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Hacking & Security Posts - Page 84

Mobile DDoS attacks on the rise, with companies on alert

The use of distributed denial-of-service (DDoS) attacks typically target servers and hit PC users, but DDoS attacks are increasing from mobile users.

 

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Attacks typically rely on covertly-installed malicious apps that are able to use hardware and software on the device to contribute to the DDoS network.

 

The prevalence of mobile apps also provides cybercriminals an increased opportunity to compromise devices which can be remotely hijacked.

 

"The denial of mobile phone usage will create havoc and blowback to those perceived as responsible, which may be the companies involved because they didn't prevent the attack," said Ray Van Dyke, principal at Van Dyke Law, in a statement to The Mobility Hub.

Continue reading 'Mobile DDoS attacks on the rise, with companies on alert' (full post)

City of Detroit hit by data breach, former and current employees hit

Detroit city officials confirmed as many as 1,700 current and former city workers are at risk following a data breach that targeted "personal identifying information."

 

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"Our initial investigation shows not like many other places, it was malware that came through e-mail and somebody clicked a link," said Beth Niblock, the city's chief information officer, told CBS Detroit. "The malware locks files indiscriminately - it doesn't know what it's doing... it doesn't know the nature of the information in the files and really the purpose of that is just to really lock the files and make it inaccessible."

 

It's possible the city mistakenly installed some type of "ransomware," such as Cryptolocker, which encrypts files - or carries out another harmful task - and demands payment before files are decrypted. Typically, an ideal solution is to improve anti-malware defenses and restore from a previous backup, which the city IT team hopefully did somewhat recently.

Continue reading 'City of Detroit hit by data breach, former and current employees hit' (full post)

Netflix phishing scam tricks subscribers to steal data from their PC

There's a new phishing scheme which involves Netflix and using the fear of having your account suspended unless you call the company's 'tech support'. Jerome Segura of Malwarebytes Unpacked uncovered 'Tech Support' scammers where they try to use Netflix account suspicion scare to steal its victims' photos, name, address, passwords and even credit cards.

 

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Segura said that the error from Netflix urged him to call the 1-800 number on the screen, which was not the official support number and therefore prompted deeper investigation. Upon contacting the fake tech support, the representative made him download a 'Netflix Support Software' which turned out to be Teamviewer. After the remote connection was made, the scammer said that his account was suspended because of 'illegal activity' and showed 'proof' using a 'Foreign IP Tracer' which was a custom-made Windows batch script.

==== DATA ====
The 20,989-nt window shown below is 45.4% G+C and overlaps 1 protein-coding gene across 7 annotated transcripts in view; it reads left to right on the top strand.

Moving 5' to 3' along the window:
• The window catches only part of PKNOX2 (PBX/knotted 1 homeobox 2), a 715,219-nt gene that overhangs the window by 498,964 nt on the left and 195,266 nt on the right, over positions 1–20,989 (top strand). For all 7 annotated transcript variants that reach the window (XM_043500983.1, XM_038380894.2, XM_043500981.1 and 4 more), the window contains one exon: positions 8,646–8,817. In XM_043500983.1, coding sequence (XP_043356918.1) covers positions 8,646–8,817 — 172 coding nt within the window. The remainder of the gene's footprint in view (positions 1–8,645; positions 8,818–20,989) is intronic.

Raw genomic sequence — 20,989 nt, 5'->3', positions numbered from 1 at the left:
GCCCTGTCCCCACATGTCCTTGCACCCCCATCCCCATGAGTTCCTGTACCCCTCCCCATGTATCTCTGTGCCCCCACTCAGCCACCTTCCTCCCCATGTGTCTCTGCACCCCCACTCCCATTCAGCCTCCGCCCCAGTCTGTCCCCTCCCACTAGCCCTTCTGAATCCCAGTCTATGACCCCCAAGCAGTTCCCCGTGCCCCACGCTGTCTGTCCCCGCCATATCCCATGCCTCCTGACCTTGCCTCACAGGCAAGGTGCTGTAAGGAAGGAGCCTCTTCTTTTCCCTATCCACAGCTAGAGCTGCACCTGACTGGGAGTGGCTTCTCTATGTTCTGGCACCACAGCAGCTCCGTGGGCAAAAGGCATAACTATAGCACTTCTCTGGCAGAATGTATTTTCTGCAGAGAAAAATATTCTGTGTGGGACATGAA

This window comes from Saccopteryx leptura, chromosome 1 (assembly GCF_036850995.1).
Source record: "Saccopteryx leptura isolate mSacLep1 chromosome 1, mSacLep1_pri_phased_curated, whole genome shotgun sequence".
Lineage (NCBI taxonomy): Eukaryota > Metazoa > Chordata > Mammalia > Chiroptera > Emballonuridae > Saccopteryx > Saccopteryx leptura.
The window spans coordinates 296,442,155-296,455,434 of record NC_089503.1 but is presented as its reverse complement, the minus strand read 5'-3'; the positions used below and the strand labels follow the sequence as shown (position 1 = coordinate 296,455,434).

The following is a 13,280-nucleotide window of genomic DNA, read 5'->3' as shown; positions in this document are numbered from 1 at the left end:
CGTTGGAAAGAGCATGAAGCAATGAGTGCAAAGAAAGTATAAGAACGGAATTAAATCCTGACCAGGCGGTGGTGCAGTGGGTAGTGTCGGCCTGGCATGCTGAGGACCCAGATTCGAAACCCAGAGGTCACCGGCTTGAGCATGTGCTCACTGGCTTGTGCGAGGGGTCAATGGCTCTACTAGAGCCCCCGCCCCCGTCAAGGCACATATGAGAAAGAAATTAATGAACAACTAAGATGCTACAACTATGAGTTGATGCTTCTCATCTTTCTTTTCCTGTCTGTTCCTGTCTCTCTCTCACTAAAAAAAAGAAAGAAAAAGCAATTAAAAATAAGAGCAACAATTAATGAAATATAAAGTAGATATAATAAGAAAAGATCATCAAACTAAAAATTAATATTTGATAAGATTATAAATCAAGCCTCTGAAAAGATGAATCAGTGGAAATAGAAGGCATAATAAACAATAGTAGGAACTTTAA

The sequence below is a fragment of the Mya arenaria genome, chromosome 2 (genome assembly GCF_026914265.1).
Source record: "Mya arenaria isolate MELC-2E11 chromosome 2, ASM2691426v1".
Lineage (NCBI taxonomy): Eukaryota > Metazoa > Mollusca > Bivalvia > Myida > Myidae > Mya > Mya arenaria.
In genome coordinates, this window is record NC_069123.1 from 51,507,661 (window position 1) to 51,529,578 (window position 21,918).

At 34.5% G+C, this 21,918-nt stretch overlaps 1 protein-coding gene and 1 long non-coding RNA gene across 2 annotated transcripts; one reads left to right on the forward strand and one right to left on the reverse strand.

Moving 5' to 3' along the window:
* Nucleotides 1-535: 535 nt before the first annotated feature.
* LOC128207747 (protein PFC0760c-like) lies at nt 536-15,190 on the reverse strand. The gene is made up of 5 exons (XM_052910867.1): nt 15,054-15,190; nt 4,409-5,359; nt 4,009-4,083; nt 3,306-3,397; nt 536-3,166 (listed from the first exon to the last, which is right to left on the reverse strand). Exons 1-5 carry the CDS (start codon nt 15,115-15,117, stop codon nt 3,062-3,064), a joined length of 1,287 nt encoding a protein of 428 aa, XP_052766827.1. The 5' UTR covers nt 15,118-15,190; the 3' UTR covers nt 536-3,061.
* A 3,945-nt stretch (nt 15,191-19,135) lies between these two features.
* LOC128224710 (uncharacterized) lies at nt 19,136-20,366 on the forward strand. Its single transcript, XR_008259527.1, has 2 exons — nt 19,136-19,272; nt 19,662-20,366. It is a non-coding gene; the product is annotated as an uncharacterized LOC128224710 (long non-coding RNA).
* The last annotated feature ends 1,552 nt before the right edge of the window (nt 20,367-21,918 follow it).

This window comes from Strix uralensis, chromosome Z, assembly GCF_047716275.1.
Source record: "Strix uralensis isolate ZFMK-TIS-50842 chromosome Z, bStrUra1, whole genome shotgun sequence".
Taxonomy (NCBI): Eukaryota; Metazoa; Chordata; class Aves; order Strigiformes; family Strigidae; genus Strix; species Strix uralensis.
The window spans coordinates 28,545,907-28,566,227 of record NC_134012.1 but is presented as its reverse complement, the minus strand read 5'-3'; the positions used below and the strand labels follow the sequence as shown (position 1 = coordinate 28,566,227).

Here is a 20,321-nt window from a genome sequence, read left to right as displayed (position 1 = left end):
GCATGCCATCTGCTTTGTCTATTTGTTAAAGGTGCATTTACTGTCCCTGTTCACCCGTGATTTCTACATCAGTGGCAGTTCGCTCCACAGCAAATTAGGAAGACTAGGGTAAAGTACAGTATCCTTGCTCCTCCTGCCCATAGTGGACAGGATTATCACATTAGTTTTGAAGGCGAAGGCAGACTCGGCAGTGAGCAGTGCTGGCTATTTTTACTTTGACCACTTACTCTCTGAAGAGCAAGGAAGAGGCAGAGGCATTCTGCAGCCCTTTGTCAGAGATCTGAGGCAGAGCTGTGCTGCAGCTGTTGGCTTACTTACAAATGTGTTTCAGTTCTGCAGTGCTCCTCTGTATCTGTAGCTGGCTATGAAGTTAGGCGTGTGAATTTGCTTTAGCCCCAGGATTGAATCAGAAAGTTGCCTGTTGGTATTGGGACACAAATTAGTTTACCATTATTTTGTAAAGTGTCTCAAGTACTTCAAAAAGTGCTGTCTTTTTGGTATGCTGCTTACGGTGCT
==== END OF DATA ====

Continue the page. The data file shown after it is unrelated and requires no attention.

Continue reading 'Netflix phishing scam tricks subscribers to steal data from their PC' (full post)

Popular event notification site, Meetup, down for days due to DDoS

Meetup is one of those websites that almost everyone has used at some point, and with more than 12 years of an online presence it is no surprise that many have grown to depend on the service for spreading the word about their meetings. Unfortunately for the last several days, Meetup has been experiencing a massive Distributed Denial of Service attack (DDoS) that has crippled its servers and rendered the service unusable.

 

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While the attack lessens from time to time, I have only noticed the service up twice over the last 4 days with it being back down within an hour of it coming back online. The attack is non political, and is purely designed to extort money from the company behind Meetup. An email arrived in CEO, Scott Heiferman's, inbox shortly after the attack began that read; "A competitor asked me to perform a DDoS attack on your website. I can stop the attack for $300 USD. Let me know if you are interested in my offer."

 

Meetup chose not to pay the extortionist even though the amount demanded was extremely small as it has a policy not to negotiate with criminals. At the time of this writing Meetup was back up, but has been down on and off for most of the day. The company says that it is working on restoring stability, and hopes that things will return to normal shortly.

Security company FireEye lists most targeted countries, industries

PC and mobile users are under constant threat from increasingly advanced types of malware, with attack servers handing out malware attack commands in 206 countries across the world, according to security company FireEye.

 

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The United States, South Korea, Canada, Japan, and United Kingdom lead all countries targeted with advanced persistent threats (APTs). The government, services/consulting, and technology verticals most targeted, as cyberattacks are increasingly used to spy on rivals and steal information.

 

"The increasing frequency at which cyber attacks are happening illustrates the allure of malware to those with malicious intentions," said Dr. Ken Geers, FireEye senior global threat analyst, in a press statement. "Across the board, we are seeing a global expansion of APTs, malware, CnC infrastructure, and the use of publically available tools to facilitate the attack process. The global scale of threat has put cyber defenders in the very difficult position of not having any clue where the next attack will come from."

Continue reading 'Security company FireEye lists most targeted countries, industries' (full post)

Sands casino hit with cyberattack, customer and employee data stolen